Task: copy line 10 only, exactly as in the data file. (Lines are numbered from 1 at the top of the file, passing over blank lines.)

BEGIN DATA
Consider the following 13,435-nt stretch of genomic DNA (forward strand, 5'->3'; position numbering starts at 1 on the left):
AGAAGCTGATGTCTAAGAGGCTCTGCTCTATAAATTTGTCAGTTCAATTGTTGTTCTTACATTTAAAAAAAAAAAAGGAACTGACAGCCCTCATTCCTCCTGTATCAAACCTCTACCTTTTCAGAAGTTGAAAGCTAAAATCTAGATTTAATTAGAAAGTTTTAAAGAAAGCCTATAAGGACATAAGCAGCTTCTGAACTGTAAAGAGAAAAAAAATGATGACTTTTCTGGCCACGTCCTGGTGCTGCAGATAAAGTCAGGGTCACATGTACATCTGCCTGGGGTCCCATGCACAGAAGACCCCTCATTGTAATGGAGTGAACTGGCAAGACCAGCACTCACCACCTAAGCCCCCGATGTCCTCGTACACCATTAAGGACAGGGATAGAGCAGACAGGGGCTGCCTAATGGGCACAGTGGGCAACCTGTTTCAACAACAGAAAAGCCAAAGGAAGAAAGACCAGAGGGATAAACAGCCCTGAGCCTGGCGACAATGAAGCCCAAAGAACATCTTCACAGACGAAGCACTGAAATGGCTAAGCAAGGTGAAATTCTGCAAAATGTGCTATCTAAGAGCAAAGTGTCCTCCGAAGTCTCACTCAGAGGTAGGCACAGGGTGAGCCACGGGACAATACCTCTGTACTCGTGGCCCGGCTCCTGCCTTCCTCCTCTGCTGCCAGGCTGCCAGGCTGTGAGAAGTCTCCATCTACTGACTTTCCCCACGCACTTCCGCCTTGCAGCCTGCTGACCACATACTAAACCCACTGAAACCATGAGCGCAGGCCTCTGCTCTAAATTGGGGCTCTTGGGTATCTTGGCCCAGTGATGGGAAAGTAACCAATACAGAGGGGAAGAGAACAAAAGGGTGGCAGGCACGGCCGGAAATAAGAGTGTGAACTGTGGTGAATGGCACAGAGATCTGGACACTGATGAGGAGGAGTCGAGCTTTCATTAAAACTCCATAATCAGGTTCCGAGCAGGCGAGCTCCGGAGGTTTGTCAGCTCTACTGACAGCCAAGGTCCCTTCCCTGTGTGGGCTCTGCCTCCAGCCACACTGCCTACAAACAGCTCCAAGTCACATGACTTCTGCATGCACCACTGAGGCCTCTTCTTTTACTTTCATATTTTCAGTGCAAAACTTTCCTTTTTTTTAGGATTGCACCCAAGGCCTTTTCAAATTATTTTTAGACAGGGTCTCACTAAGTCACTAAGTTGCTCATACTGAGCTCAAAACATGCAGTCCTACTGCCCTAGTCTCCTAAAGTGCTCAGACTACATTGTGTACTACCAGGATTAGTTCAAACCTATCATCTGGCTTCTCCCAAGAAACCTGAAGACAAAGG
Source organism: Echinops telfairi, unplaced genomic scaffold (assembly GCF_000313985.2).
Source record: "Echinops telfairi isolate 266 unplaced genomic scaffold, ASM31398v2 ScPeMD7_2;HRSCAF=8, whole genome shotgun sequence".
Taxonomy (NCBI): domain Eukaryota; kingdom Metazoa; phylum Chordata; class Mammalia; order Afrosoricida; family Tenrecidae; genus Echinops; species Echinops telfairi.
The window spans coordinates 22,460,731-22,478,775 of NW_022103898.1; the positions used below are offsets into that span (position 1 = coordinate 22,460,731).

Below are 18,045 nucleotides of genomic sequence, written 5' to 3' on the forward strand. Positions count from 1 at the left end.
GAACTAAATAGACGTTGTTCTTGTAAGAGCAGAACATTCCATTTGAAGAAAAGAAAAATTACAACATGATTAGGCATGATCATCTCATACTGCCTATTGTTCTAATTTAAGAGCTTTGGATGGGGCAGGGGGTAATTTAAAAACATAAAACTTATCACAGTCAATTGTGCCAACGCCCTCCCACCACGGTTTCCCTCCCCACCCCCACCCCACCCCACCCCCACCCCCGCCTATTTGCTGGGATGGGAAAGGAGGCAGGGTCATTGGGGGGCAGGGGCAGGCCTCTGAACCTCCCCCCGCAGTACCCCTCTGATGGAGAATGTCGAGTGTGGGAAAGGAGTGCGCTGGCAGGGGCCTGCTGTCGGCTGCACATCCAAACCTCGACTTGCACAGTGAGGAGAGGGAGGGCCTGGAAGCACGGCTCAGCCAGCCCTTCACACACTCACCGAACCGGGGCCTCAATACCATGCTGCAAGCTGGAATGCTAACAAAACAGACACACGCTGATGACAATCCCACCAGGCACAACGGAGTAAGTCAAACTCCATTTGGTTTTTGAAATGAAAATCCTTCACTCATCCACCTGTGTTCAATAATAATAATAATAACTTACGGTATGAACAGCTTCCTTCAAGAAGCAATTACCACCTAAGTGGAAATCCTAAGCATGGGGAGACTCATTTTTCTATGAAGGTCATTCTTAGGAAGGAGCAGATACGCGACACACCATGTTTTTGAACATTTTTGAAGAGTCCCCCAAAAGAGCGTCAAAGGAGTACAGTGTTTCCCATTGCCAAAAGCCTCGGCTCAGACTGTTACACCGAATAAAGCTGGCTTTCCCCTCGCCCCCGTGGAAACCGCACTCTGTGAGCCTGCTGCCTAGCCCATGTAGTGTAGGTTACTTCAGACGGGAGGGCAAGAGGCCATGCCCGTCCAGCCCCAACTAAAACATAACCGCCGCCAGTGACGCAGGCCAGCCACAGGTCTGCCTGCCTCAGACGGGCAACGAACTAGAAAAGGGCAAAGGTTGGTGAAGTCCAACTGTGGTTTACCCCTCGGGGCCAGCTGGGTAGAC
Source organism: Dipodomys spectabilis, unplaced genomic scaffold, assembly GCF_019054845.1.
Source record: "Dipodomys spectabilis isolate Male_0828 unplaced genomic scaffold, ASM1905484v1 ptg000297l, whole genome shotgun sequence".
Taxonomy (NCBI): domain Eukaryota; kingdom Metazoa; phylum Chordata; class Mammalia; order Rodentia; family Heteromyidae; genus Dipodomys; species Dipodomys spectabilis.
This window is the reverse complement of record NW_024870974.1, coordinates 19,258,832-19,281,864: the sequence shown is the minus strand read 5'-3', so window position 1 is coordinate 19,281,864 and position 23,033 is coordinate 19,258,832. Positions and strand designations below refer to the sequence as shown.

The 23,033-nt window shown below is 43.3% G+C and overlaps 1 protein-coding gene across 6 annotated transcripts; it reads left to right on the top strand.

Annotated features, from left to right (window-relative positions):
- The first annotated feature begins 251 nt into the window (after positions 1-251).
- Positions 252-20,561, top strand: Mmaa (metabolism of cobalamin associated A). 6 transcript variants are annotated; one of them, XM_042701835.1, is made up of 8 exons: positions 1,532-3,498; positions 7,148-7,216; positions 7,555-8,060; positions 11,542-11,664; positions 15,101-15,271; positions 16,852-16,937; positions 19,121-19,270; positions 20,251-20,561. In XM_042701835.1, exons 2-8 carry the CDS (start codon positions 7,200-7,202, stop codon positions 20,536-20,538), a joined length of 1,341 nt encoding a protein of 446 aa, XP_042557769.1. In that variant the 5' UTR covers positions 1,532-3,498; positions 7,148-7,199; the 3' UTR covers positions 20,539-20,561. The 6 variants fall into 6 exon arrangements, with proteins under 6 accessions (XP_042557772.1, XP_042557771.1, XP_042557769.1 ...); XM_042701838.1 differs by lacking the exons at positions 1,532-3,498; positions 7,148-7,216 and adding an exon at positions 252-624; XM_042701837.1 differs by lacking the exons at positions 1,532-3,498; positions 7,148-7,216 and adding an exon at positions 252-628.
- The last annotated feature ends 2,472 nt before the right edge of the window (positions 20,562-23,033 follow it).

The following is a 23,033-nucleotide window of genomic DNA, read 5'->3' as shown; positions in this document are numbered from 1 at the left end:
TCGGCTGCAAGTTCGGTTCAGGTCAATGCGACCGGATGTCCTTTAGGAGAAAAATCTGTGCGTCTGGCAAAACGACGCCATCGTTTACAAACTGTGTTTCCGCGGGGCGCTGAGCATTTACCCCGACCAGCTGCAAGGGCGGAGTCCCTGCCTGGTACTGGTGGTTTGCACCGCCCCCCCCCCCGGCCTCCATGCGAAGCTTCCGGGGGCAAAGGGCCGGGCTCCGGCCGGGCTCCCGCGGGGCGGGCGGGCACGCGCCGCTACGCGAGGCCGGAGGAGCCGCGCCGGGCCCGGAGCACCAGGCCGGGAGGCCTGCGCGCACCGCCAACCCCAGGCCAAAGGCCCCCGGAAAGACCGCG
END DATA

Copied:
Source record: "Dipodomys spectabilis isolate Male_0828 unplaced genomic scaffold, ASM1905484v1 ptg000297l, whole genome shotgun sequence".